Output to SharePoint List Using PowerShell

Those of us who manage SharePoint Farms have inevitably been tasked with running PowerShell scripts that need data written outside of the PowerShell console. The most common output method is to a .txt or .csv file. That’s all well and good, but wouldn’t it be cool to send that output straight to a SharePoint list? It turns out, it’s really quite easy to do. Below, I hope to provide an example of how to do this.

STEP 1 – Establish SharePoint List Variable

**NOTE** You will need to already have a list created with the columns you plan to use in your output prior to running the script

#Region SP Output File Variables
$webURL = "http://yourdomain"
$listName = "List Name"

#Get the SPWeb object and save to variable
$listWeb = Get-SPWeb $webURL

#Get the SPList object to retrieve the list
$list = $listWeb.Lists[$listName]

STEP 2 – Establish Web Application Variable

In this script snippet you as a user are asked to enter the URL of the Web Application to run the scrip against. You can certainly hard code this to automate the script, but I prefer when offering scripts, to never hard code variables but rather leave it open for others to decide. This is why step 1 above has the two variables hard coded and in this step it is shown as a user input option. You can choose either or and modify the code as needed.

#Region Web Application Variable
$Siteurl = Read-Host "Enter Web Application URL"
$Rootweb = New-Object Microsoft.Sharepoint.Spsite($Siteurl);
$Webapp = $Rootweb.Webapplication;

STEP 3 – Write to SharePoint List

Now that you’ve instantiated the list above, you can now begin writing to that list. I will use the following example for this example code.

Example: Export the following information for each site collection in a web application

  • Site Name – (Single line of text)
  • Site URL – (Hyperlink or Picture)
  • Primary Site Collection Administrator – (Single line of text)
  • Secondary Site Collection Administrator – (Single line of text)
#Region Write to SP List

#Loops through each collection within the web application
Foreach ($Site in $Webapp.Sites)
#Create new item
$newItem = $list.Items.Add()

#Web variable used to get Site Collection Title
$web = Get-SPWeb $Site.URL

#Add properties to this list item
$newItem["Title"] = $web.Title
$newItem["Site URL"] = $Site.Url
$newItem["Primary Site Collection Administrator"] = $Site.Owner.Name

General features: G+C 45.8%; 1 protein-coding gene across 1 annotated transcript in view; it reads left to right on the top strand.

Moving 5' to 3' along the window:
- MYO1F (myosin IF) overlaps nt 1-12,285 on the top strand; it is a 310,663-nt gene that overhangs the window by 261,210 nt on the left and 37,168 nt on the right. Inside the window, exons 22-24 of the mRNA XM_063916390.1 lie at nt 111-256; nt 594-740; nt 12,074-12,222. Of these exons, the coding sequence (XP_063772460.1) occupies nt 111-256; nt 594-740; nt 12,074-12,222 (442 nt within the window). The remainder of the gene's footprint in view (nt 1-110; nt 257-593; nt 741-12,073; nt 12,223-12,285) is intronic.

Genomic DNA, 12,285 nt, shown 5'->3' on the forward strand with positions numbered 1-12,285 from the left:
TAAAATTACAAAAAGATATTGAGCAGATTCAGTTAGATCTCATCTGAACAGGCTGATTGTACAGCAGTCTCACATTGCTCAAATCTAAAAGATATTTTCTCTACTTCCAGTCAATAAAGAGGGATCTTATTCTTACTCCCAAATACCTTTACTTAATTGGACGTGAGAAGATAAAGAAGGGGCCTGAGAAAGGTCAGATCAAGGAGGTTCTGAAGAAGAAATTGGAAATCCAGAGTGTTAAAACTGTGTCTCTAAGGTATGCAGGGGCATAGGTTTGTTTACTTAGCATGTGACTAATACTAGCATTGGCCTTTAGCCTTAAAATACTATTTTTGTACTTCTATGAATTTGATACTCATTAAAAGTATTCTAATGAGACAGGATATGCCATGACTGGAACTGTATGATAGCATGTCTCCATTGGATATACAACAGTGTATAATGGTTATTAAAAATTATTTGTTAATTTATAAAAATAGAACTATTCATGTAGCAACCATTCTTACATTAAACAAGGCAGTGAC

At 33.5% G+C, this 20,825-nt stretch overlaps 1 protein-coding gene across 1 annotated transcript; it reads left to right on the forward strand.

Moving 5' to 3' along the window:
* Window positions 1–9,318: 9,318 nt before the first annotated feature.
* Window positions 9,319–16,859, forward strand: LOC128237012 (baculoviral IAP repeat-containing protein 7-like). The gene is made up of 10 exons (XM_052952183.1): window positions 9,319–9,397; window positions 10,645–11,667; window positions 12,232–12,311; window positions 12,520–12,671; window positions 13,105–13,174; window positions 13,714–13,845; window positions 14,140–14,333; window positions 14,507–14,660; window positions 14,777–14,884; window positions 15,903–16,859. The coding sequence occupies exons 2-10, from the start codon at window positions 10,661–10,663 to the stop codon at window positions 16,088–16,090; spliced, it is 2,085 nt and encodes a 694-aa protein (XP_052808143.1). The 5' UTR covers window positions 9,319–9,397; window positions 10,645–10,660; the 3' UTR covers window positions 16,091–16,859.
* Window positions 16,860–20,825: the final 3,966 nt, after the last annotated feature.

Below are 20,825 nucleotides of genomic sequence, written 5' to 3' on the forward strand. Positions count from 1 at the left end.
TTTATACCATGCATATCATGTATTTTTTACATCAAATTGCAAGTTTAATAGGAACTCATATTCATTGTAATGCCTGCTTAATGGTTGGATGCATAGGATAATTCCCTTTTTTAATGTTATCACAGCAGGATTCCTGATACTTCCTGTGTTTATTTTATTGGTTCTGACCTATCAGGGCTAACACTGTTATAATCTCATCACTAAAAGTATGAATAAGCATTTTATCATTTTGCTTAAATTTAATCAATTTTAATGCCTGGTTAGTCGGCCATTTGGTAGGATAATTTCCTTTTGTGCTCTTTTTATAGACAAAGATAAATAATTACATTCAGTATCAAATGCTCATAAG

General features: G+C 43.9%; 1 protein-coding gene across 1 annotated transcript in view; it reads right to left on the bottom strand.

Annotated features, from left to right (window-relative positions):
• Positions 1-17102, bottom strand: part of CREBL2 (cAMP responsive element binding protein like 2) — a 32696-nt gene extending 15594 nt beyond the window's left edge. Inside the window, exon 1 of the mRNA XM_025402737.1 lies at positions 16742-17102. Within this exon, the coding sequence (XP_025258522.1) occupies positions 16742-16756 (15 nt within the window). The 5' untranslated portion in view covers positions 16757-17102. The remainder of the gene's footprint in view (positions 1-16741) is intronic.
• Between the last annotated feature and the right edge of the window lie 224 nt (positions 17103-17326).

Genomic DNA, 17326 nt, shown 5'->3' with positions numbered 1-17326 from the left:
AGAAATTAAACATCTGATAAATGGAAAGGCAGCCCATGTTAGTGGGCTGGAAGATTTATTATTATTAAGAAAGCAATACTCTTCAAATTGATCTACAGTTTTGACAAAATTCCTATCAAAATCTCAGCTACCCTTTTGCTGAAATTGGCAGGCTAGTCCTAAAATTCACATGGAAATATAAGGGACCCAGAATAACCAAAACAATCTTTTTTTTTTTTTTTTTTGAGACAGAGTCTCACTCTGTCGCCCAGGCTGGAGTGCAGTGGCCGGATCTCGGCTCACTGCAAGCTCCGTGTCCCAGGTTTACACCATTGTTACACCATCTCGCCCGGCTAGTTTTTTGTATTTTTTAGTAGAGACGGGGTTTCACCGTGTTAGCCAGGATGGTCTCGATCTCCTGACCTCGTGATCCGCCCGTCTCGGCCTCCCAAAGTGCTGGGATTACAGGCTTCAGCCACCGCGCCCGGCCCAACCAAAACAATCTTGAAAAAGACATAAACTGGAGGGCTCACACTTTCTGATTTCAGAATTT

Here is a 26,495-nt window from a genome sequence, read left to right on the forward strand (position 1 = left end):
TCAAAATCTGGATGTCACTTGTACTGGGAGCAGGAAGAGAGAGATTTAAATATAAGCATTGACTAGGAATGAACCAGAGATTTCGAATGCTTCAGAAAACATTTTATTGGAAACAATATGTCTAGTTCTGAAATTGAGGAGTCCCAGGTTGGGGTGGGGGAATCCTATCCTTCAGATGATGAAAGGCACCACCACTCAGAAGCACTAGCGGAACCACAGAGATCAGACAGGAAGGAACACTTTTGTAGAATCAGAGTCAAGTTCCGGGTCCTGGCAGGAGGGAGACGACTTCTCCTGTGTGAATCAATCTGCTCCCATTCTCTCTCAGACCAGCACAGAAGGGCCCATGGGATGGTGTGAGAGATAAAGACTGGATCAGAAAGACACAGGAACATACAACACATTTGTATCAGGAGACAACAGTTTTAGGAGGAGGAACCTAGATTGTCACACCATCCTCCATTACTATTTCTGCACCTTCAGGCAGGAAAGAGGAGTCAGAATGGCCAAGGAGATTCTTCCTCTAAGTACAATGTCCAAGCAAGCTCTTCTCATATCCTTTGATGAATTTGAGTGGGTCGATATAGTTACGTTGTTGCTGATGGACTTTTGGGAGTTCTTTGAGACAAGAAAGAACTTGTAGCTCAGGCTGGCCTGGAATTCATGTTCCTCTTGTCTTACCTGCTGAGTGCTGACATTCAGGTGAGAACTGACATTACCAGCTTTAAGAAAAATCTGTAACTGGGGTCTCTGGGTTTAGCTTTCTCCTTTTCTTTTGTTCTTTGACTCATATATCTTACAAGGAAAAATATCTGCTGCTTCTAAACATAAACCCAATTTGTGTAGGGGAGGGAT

$newItem["Secondary Site Collection Administrator"] = $Site.SecondaryContact.Name

#Update the object to publish to list

Here is what your results can look like below

List Image

If you would like to download this script in its entirety you can get the Example Output to SP.ps1 here. If you have questions please leave a comment here. Also, if you have a way of writing the Administrator info into the Person fields let me know. I didn’t have time to figure that out. I can just use a workflow to do it, but if I could just write directly to a Person field that would be ideal.


4 thoughts on “Output to SharePoint List Using PowerShell

    • Glad this is inline with something you’re working on. We’ve been using it for reporting our Site Collection sizes and quantities as well as the number of sub sites as our farm is growing quite a bit every month. Thanks for stopping by and commenting.

      • This is a great way to give SharePoint admins an easy tool (SharePoint) to create dashboards or individual views on the stuff they have to keep an eye on. We’ve been monitoring database sizes, creating site collection overviews, monitoring timer job status, listing deactivated timer jobs, sites that have certain third party features activated, crawl history. If you have PowerShell skills and too much time you can do really fancy things 🙂

      • Ha ha… I like your last sentence. You’re right though, there are a lot of really cool things you can do. I manage a small Foundation farm for a fairly large org. We have about 20k users of the total 60k+ employees using the farm now and are working to deploy a Standard/Enterprise 2013 farm now. PowerShell has been invaluable for bulk maintenance and other tasks that just can’t be done via the interfaces provided. I only wish I had more time to explore and play more with it.

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